As I noted last week, US Federal Bureau of Investigation (FBI) Director Robert Mueller told the US House Appropriations Committee’s Subcommittee on Commerce, Justice, Science, and Related Agencies that the follow-on to the notoriously failed $170 million Virtual Case File program called Sentinel would once again slip its schedule and cost targets. The latest cost estimate is in excess of $481 million with a total program slip now of some two years and counting.
Director Mueller told the House Committee that the FBI decided to suspend work on Sentinel in early March to correct some "minor" technical issues and make some design changes. These issues included, according to the New York Times, "slow response times, awkward display pages and screen print that was too small."
I noted at the time that suspending Sentinel over these types of issues didn't sound quite right, and that there had to be something more to it. Well, this week the Department of Justice Office of the Inspector General released its latest report on Sentinel which sheds a lot more light on what these "minor" technical issues really involved.
One quick note, to put the following information in context. The Sentinel development project is divided into four phases, with the phases having different segments. On 2 December 2009, the FBI "conditionally' accepted from the prime contractor Lockheed Martin the release of Phase 2, Segment 4 of the Sentinel system, which is supposed to be the last segment of Phase 2.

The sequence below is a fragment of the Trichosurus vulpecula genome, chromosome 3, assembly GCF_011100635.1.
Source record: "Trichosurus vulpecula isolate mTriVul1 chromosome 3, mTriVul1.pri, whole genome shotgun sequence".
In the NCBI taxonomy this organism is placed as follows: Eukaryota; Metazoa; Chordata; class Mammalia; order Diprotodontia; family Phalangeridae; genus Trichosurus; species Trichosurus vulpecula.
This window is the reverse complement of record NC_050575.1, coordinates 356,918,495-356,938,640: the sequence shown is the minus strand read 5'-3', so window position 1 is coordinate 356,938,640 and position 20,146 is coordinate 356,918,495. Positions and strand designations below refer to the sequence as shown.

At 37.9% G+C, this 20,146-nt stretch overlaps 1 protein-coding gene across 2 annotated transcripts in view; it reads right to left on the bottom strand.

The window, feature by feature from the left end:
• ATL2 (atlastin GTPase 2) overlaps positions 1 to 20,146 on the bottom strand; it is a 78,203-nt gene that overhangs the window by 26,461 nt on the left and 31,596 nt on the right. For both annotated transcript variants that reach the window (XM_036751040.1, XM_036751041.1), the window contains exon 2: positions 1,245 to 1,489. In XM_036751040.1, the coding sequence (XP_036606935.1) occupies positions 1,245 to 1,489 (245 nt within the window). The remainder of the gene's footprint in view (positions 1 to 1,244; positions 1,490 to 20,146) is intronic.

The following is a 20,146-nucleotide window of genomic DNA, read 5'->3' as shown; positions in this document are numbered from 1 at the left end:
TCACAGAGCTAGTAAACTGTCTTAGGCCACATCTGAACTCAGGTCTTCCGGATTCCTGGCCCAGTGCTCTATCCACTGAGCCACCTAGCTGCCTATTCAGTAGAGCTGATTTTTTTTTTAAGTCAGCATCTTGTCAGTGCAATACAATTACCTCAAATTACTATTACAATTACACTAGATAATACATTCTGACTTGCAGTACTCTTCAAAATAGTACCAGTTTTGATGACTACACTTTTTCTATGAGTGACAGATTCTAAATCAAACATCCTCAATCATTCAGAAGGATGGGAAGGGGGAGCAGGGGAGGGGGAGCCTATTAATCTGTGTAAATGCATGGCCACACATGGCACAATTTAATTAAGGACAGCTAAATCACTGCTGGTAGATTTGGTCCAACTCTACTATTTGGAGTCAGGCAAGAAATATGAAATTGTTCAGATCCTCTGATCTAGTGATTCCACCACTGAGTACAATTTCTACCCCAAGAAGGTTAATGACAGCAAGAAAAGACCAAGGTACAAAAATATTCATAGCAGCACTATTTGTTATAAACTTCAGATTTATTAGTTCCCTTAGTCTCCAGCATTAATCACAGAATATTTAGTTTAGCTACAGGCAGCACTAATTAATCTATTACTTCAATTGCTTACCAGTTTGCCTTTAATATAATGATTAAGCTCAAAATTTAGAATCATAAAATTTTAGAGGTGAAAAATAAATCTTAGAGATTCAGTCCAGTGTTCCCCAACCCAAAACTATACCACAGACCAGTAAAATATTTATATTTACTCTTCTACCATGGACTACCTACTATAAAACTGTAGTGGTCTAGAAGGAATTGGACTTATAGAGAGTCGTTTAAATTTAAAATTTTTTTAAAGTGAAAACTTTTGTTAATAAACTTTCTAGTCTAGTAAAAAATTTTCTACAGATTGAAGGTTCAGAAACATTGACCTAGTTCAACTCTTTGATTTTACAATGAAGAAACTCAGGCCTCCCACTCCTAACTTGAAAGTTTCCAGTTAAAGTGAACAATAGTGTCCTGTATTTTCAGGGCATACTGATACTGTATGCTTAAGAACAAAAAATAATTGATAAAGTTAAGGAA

This acceptance came even though the FBI testers of the system in November of 2009 found what appear to be glaring - not merely minor - deficiencies. The OIG report says,
"For example, one tester reported that it had taken over 4 minutes to attach a picture file to a Sentinel form and there was no way to stop that process once it had begun. Additionally, a Sentinel PMO official stated that users experienced waiting times of over 30 seconds each for Sentinel to render a blank form for completion, and for Sentinel to save a completed form. FBI employee testers stated that if Sentinel were released at that time, it would decrease user productivity, have a detrimental impact on investigations, and lose credibility as a valuable case management tool. Ninety-one percent of the testers 'did not succeed' when they tried to create one or more Electronic Communications, one of the documents most frequently used in the FBI to convey information between employees. Moreover, 82 percent of the testers stated that the Sentinel capabilities they tested would make the completion of the related tasks 'much harder' than current FBI practices."
The OIG report goes on:
"FBI officials told us that they conditionally accepted Segment 4 because they believed it met most of the FBI requirements. Additionally, the FBI’s conditional acceptance of Segment 4 prohibited Lockheed Martin from incurring any additional Segment 4 development costs without specific written permission from the FBI’s Contracting Officer. Consequently, Phase 2 moved into the operations and maintenance phase."